A History of the County of Middlesex: Volume 5, Hendon, Kingsbury, Great Stanmore, Little Stanmore, Edmonton Enfield, Monken Hadley, South Mimms, Tottenham. Originally published by Victoria County History, London, 1976.
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John Bishop, curate of Kingsbury, kept a school there c. 1530, (fn. 1) but there is no further evidence of schooling in the parish before the 19th century. In 1819 about 35 children were clothed and educated and a mistress was paid by annual subscriptions, (fn. 2) perhaps at the Sunday school to which George Worrall contributed £10. (fn. 3) A dayschool, opened in 1822, had 30 children in 1833. It was supported by subscriptions, collections, and school pence at the rate of 1d. a week for each child: (fn. 4) from 1827 the National Society made an annual grant of £20. (fn. 5) The school, which was situated on waste land near the junction of Roe Green and Kingsbury Road, was owned by the vicar. (fn. 6) In 1846-7 there was one mistress and one schoolroom, accommodating 17 boys, 14 girls, and 13 infants. (fn. 7) The school was still in use in 1872 but had closed by 1876. (fn. 8) The school-house, converted into a private dwelling, still stood in 1937. (fn. 9)
In 1846-7 it was stated that nearly all the children in Kingsbury attended some school. Some boys went to Hendon and 6 boys and 20 girls attended a dame's school at the Hyde, supported by school pence. (fn. 10) In 1851, however, there were some Irish Catholic children at the Hyde and 'no school in the district'. (fn. 11) In 1865 a Roman Catholic school was established in a schoolroom attached to the stable of the Revd. George Ballard at the Hyde, where it was attended by about 36 children. (fn. 12)
The dame school at the Hyde was apparently short-lived and in 1861 an infants' school was built north of the Congregational chapel in Edgware Road. (fn. 13) The infants' school was replaced in 1870 by a British school at the Hyde end of Kingsbury Road, where about 40 boys, girls, and infants were taught by a mistress. The school was financed by voluntary contributions, school pence, (fn. 14) and, from 1870, regular parliamentary grants. The schools' inspector was dissatisfied, apparently because of the cramped premises, and Kingsbury school board, formed in 1875, replaced it with a board school with accommodation for 120 children in 1876. (fn. 15)
The board school, after 1903 called Kingsbury council school, (fn. 16) became a senior mixed school after infants had been transferred to a new school in Kenton Lane in 1922. (fn. 17) When Kenton Lane council school at Kingsbury Green was opened as a senior school in 1928, its juniors and infants were transferred to the old board school where they remained until it was bombed in the Second World War. In 1948 Kenton Lane council school, renamed Kingsbury Green school, opened for juniors and infants. (fn. 18)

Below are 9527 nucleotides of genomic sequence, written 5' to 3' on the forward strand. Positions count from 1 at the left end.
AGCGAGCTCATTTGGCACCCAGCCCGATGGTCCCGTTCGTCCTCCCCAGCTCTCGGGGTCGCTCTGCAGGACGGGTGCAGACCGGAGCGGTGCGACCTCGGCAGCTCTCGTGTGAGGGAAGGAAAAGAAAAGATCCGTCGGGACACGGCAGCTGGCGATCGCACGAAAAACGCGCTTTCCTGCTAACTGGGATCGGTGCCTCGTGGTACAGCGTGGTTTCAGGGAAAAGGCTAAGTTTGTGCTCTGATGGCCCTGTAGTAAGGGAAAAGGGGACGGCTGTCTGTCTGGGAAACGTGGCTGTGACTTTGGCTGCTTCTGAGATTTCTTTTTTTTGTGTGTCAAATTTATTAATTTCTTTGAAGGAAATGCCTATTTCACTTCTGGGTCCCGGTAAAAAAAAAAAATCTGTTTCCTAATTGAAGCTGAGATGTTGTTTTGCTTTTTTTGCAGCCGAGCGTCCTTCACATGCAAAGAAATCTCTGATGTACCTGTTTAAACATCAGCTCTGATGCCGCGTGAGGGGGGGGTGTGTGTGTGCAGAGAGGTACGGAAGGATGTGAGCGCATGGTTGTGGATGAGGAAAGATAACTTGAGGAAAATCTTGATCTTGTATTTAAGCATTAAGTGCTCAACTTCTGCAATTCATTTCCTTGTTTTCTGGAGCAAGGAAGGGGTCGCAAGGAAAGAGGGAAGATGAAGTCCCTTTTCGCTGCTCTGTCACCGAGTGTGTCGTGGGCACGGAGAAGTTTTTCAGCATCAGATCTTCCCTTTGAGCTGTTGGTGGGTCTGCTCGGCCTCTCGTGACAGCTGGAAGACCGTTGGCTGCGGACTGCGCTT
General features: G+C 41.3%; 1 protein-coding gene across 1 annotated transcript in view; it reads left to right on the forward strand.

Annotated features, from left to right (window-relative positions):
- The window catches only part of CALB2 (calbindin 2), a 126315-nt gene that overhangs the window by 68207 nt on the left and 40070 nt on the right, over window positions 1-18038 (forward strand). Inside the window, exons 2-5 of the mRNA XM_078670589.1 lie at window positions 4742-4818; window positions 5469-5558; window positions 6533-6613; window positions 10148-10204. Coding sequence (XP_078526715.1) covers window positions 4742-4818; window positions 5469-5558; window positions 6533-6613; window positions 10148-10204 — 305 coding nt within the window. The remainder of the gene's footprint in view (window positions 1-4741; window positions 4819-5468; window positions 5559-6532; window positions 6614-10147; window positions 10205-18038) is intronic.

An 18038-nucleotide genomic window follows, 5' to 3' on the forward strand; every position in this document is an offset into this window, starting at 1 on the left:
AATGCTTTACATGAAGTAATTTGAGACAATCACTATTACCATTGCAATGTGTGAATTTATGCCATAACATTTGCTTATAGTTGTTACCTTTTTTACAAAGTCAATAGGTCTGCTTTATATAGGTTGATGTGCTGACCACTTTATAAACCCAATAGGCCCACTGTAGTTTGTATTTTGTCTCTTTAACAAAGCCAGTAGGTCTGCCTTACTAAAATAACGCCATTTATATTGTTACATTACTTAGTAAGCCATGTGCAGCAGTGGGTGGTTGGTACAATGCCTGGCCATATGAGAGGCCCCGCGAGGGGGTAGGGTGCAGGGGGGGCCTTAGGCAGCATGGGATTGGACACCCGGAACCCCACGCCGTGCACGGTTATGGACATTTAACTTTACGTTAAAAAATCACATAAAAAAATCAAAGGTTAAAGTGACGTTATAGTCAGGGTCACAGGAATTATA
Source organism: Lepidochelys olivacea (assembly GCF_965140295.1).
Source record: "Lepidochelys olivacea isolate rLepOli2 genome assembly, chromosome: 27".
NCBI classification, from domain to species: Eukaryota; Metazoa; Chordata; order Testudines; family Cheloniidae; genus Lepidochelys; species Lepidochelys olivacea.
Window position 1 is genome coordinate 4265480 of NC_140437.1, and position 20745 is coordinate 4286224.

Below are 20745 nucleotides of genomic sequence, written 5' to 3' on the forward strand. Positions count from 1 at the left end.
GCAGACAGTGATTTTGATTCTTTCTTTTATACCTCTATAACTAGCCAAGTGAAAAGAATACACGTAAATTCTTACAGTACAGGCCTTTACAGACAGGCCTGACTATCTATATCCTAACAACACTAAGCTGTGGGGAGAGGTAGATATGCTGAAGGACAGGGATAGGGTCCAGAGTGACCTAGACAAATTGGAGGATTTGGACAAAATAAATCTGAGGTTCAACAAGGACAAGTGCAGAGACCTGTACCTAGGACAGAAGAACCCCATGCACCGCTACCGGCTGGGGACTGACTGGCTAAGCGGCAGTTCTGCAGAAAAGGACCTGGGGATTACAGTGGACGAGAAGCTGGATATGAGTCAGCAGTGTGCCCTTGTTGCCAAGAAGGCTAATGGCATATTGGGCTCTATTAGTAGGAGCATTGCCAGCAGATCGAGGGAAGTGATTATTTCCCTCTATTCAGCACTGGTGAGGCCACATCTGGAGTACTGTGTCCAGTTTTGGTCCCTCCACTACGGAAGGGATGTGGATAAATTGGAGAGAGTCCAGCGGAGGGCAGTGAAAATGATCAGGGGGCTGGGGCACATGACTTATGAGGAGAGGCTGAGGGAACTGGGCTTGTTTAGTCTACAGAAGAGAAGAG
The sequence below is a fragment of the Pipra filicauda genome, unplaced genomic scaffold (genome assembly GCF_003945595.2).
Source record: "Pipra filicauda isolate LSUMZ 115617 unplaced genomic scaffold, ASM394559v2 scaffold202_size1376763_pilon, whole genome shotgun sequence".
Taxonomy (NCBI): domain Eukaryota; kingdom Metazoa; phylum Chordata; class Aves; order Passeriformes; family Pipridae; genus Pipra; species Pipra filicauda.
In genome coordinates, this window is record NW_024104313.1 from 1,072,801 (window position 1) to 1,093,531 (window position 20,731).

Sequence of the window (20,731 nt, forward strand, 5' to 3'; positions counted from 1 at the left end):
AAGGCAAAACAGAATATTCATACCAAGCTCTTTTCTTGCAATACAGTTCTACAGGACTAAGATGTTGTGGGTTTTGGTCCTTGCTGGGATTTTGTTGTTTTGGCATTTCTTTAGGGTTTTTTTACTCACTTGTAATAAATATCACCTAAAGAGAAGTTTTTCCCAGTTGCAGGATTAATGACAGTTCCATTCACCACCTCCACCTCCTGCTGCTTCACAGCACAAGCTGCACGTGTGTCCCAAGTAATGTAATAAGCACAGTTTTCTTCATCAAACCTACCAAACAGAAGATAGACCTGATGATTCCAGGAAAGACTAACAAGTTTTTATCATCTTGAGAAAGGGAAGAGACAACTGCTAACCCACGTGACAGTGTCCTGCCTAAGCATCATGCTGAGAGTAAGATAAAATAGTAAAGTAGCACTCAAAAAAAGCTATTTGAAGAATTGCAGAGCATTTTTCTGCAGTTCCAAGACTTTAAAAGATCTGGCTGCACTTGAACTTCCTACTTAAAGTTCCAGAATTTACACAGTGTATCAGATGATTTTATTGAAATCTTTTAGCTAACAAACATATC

Among primary schools built between the World Wars were Fryent, opened in Church Lane in 1931, Roe Green, opened in Princes Avenue in 1932, and Oliver Goldsmith, opened at the corner of Kingsbury Road and Coniston Gardens in 1938. Glenwood primary school in south-east Kingsbury existed from 1954 until 1959. Blessed Robert Southwell Roman Catholic primary school was opened in Slough Lane in 1967 and Chalkhill infants' school was opened to serve the new Chalkhill estate in 1970. (fn. 19)
A mixed secondary school, Kingsbury county, was housed in a building once belonging to the Aircraft Manufacturing Co. and adapted to take 380 pupils from 1925 until 1931, when a new school was built in Princes Road. Extensions were made in 1954. (fn. 20) Building started on a second mixed secondary school at a site in Bacon Lane in 1939 but it was not until 1952 that Tyler's Croft county secondary schools, redesigned as separate boys' and girls' secondary modern schools, were opened. Under the comprehensive scheme for education, which was adopted by Brent L.B. in 1967, Kingsbury county and Tyler's Croft schools were amalgamated as Kingsbury high school. (fn. 21)
There were several private schools in Kingsbury, mostly in large private houses. In 1851 49 girls, some drawn from Bombay, Australia, and the West Indies, and seven mistresses, in addition to the proprietor and his wife, were boarded at Kingsbury House, where subjects included French, English, and music. (fn. 22) The school had closed by 1861 (fn. 23) but another ladies' seminary had been opened, at Redhill, by 1872. (fn. 24) At the turn of the century two members of the Wyand family ran schools, Halvergate preparatory school in Edgware Road and a boarding-school, (fn. 25) possibly the school in Kingsbury Lane mentioned by the medical officer of health in 1902. (fn. 26) There was a boys' preparatory school in Grove Park in the 1920s and 1930s and another preparatory school in Valley Drive in 1937. (fn. 27) Chalkhill House housed a girls' school in 1930 (fn. 28) and a mixed preparatory school from 1946 until 1961. The latter had started as Kingsgate school in Salmon Street in 1932. (fn. 29)
There were two special schools in 1969. Woodfield school for educationally sub-normal children was opened in 1959 in premises formerly occupied by Glenwood primary school. (fn. 30) A school for physically handicapped children was transferred from Harlesden to Grove Park in 1968. (fn. 31)
An annexe for Kilburn Polytechnic was opened in 1950 in the building in Edgware Road formerly occupied by Kingsbury county school. (fn. 32)